LOMBARDI HAS NO TRICKS FOR RAMS
OCTOBER 17 (Milwaukee Sentinel) - Vince Lombardi said Friday he had no tricks up his sleeve for the Rams at the Stadium Sunday. "We're going to play our regular game," said the Packer boss. This means Lombardi will count on the best running attack in the NFL to string up victory No. 4. The man who has eliminated confusion at Green Bay with sound football said, "there is no question about it. The Rams will be our toughest game so far." Lombardi listed two reasons:
* "They've got the best personnel in the league."
* "We're hurting for backs."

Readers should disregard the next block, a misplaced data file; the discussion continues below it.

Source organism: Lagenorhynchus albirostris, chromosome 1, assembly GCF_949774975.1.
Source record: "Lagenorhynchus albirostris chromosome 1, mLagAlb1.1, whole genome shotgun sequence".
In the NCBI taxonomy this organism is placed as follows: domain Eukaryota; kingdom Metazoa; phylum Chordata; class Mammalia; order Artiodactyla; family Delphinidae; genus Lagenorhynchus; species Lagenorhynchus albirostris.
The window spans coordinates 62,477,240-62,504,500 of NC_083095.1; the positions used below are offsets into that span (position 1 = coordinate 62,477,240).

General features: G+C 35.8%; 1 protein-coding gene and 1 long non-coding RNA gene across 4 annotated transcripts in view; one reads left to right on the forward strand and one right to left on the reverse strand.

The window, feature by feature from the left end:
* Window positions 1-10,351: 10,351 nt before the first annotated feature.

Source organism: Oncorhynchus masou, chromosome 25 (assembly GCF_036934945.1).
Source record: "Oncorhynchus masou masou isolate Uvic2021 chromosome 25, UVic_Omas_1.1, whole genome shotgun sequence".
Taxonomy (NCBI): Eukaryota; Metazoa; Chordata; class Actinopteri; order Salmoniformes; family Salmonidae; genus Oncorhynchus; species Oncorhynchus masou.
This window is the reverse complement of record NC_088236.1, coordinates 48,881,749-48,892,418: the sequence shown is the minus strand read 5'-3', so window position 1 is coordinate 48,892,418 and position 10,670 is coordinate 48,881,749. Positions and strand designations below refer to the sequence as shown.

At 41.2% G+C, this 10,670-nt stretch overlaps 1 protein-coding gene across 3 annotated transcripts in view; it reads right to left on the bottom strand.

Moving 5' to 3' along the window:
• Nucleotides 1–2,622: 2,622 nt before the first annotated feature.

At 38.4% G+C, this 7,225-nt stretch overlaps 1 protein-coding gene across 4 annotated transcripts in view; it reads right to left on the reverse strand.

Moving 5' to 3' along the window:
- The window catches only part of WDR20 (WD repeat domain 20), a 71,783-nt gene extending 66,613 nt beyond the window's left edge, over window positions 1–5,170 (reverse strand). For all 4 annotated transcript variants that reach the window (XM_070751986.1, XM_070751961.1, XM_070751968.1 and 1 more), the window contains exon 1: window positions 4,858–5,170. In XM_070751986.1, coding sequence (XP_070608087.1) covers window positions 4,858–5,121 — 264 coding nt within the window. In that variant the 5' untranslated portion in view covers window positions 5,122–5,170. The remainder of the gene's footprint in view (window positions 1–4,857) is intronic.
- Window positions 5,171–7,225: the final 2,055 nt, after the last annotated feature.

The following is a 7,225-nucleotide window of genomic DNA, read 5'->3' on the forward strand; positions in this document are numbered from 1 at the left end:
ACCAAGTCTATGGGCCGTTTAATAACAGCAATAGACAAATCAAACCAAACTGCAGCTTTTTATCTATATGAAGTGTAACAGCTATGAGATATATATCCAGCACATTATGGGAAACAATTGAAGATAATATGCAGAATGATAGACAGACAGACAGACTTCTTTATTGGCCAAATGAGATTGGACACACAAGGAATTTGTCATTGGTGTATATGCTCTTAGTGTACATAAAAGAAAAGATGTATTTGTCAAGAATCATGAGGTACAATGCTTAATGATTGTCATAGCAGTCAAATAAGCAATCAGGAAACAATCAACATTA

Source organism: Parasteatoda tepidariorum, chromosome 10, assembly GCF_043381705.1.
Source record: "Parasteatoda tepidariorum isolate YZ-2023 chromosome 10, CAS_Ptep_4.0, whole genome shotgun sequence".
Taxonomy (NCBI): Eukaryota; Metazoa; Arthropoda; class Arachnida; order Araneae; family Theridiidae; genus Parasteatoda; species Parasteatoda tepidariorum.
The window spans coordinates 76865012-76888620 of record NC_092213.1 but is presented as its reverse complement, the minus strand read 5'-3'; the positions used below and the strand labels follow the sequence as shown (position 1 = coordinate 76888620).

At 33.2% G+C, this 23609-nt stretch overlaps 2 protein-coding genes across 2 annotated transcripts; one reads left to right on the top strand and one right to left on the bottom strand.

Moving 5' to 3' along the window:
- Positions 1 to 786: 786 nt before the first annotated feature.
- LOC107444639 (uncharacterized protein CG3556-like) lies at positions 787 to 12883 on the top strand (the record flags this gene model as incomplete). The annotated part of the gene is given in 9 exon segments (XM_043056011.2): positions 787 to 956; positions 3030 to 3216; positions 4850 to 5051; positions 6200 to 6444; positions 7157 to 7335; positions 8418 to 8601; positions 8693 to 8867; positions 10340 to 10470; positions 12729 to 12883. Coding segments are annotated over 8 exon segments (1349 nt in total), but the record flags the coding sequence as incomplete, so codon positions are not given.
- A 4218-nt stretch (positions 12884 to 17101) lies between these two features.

The Packers, who suffered a series of minor injuries in beating the 49ers last week, will need to be at their best against a Los Angeles team which has begun rolling behind the hard-running Ollie Matson. "We're almost out of backs," Lombardi said. "We've got three and two of those have been injured." Lew Carpenter, who turned in a good job Sunday as a replacement for No. 1 fullback Jim Taylor, is the only healthy back. Paul Hornung, who gained 138 yards in 28 carries against San Francisco, has been nursing a painful neck injury. He will start against the Rams, however, Lombardi has no choice. "I'm going to start Boyd Dowler at a flanker," Lombardi said. This will mean halfback Don McIlhenny, who bruised his shoulder blade last Sunday, will not start. Does this mean the Packers will throw more against a team which is hurting with its two defensive aces, Will Sheman and Don Burroughs, sidelined? "It's a case of necessity in starting Dowler," answered Lombardi. "But we might be forced into throwing more." While Dowler, one of the fastest and surest fingered receivers on the club, will be on the flanker, Max McGee and Gary Knafelc will open at their regular spots. "It's too bad we're hurting," Lombardi said. "If we could win this one why there's no telling how far we could go." Defensively the Packers will be in excellent shape. It's been this bone crushing defense which has paid off in three straight victories. Green Bay's defense is the best in the league. It has limited three powerhouse offenses to 93 yards a game rushing and 116 passing. Although the odds have dropped this week, the Rams are a two point favorite. The Packers haven't beaten the Rams since 1956 when Tobin Rote engineered a 42-17 victory at the Stadium. Los Angeles holds a 20-6 edge in the series. Lombardi's team arrived by train late Friday afternoon and headquartered at the Astor Hotel. The Rams, who have been working out at Stagg Field, Chicago, came in by bus and went to the Schroeder. Both clubs will hold half hour warmups at the Stadium Saturday morning.